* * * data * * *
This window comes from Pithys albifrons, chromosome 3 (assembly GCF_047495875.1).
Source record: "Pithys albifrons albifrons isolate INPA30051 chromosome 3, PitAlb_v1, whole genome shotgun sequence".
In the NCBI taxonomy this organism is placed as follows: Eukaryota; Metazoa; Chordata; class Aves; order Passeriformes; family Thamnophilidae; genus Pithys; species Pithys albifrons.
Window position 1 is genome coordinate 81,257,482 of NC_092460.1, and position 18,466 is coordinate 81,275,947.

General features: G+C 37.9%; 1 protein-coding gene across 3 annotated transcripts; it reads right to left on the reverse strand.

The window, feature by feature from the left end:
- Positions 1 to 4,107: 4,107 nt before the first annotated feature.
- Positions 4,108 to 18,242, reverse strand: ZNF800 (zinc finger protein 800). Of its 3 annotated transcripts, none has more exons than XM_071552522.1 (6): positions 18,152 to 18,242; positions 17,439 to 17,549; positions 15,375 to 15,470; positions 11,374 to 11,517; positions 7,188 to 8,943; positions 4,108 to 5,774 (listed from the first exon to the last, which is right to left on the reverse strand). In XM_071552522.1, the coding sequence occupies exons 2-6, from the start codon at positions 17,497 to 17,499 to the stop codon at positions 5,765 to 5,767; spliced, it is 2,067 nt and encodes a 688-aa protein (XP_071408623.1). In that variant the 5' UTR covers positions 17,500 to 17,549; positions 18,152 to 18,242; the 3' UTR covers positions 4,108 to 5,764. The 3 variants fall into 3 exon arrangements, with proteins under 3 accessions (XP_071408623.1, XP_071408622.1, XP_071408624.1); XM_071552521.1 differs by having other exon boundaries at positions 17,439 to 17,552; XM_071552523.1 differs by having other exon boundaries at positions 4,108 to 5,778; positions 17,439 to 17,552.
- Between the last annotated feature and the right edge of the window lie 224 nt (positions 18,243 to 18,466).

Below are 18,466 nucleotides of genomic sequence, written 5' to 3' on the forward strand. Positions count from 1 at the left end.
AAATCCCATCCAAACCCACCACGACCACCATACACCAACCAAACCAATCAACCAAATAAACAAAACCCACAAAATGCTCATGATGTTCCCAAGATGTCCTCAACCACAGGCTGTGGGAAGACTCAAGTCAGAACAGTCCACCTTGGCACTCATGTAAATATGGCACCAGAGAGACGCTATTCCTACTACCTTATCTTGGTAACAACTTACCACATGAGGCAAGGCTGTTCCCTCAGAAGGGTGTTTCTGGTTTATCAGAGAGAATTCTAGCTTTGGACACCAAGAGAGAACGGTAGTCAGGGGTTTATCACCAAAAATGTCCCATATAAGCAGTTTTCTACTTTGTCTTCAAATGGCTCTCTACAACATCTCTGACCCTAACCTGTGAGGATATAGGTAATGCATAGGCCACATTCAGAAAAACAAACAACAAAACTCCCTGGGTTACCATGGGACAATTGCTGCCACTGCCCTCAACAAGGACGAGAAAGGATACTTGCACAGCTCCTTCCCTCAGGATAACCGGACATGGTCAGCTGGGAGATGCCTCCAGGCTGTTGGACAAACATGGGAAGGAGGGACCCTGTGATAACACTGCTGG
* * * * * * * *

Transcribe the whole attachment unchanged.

This window comes from Pithys albifrons, chromosome 3 (assembly GCF_047495875.1).
Source record: "Pithys albifrons albifrons isolate INPA30051 chromosome 3, PitAlb_v1, whole genome shotgun sequence".
In the NCBI taxonomy this organism is placed as follows: Eukaryota; Metazoa; Chordata; class Aves; order Passeriformes; family Thamnophilidae; genus Pithys; species Pithys albifrons.
Window position 1 is genome coordinate 81,257,482 of NC_092460.1, and position 18,466 is coordinate 81,275,947.

General features: G+C 37.9%; 1 protein-coding gene across 3 annotated transcripts; it reads right to left on the reverse strand.

The window, feature by feature from the left end:
- Positions 1 to 4,107: 4,107 nt before the first annotated feature.
- Positions 4,108 to 18,242, reverse strand: ZNF800 (zinc finger protein 800). Of its 3 annotated transcripts, none has more exons than XM_071552522.1 (6): positions 18,152 to 18,242; positions 17,439 to 17,549; positions 15,375 to 15,470; positions 11,374 to 11,517; positions 7,188 to 8,943; positions 4,108 to 5,774 (listed from the first exon to the last, which is right to left on the reverse strand). In XM_071552522.1, the coding sequence occupies exons 2-6, from the start codon at positions 17,497 to 17,499 to the stop codon at positions 5,765 to 5,767; spliced, it is 2,067 nt and encodes a 688-aa protein (XP_071408623.1). In that variant the 5' UTR covers positions 17,500 to 17,549; positions 18,152 to 18,242; the 3' UTR covers positions 4,108 to 5,764. The 3 variants fall into 3 exon arrangements, with proteins under 3 accessions (XP_071408623.1, XP_071408622.1, XP_071408624.1); XM_071552521.1 differs by having other exon boundaries at positions 17,439 to 17,552; XM_071552523.1 differs by having other exon boundaries at positions 4,108 to 5,778; positions 17,439 to 17,552.
- Between the last annotated feature and the right edge of the window lie 224 nt (positions 18,243 to 18,466).

Below are 18,466 nucleotides of genomic sequence, written 5' to 3' on the forward strand. Positions count from 1 at the left end.
AAATCCCATCCAAACCCACCACGACCACCATACACCAACCAAACCAATCAACCAAATAAACAAAACCCACAAAATGCTCATGATGTTCCCAAGATGTCCTCAACCACAGGCTGTGGGAAGACTCAAGTCAGAACAGTCCACCTTGGCACTCATGTAAATATGGCACCAGAGAGACGCTATTCCTACTACCTTATCTTGGTAACAACTTACCACATGAGGCAAGGCTGTTCCCTCAGAAGGGTGTTTCTGGTTTATCAGAGAGAATTCTAGCTTTGGACACCAAGAGAGAACGGTAGTCAGGGGTTTATCACCAAAAATGTCCCATATAAGCAGTTTTCTACTTTGTCTTCAAATGGCTCTCTACAACATCTCTGACCCTAACCTGTGAGGATATAGGTAATGCATAGGCCACATTCAGAAAAACAAACAACAAAACTCCCTGGGTTACCATGGGACAATTGCTGCCACTGCCCTCAACAAGGACGAGAAAGGATACTTGCACAGCTCCTTCCCTCAGGATAACCGGACATGGTCAGCTGGGAGATGCCTCCAGGCTGTTGGACAAACATGGGAAGGAGGGACCCTGTGATAACACTGCTGG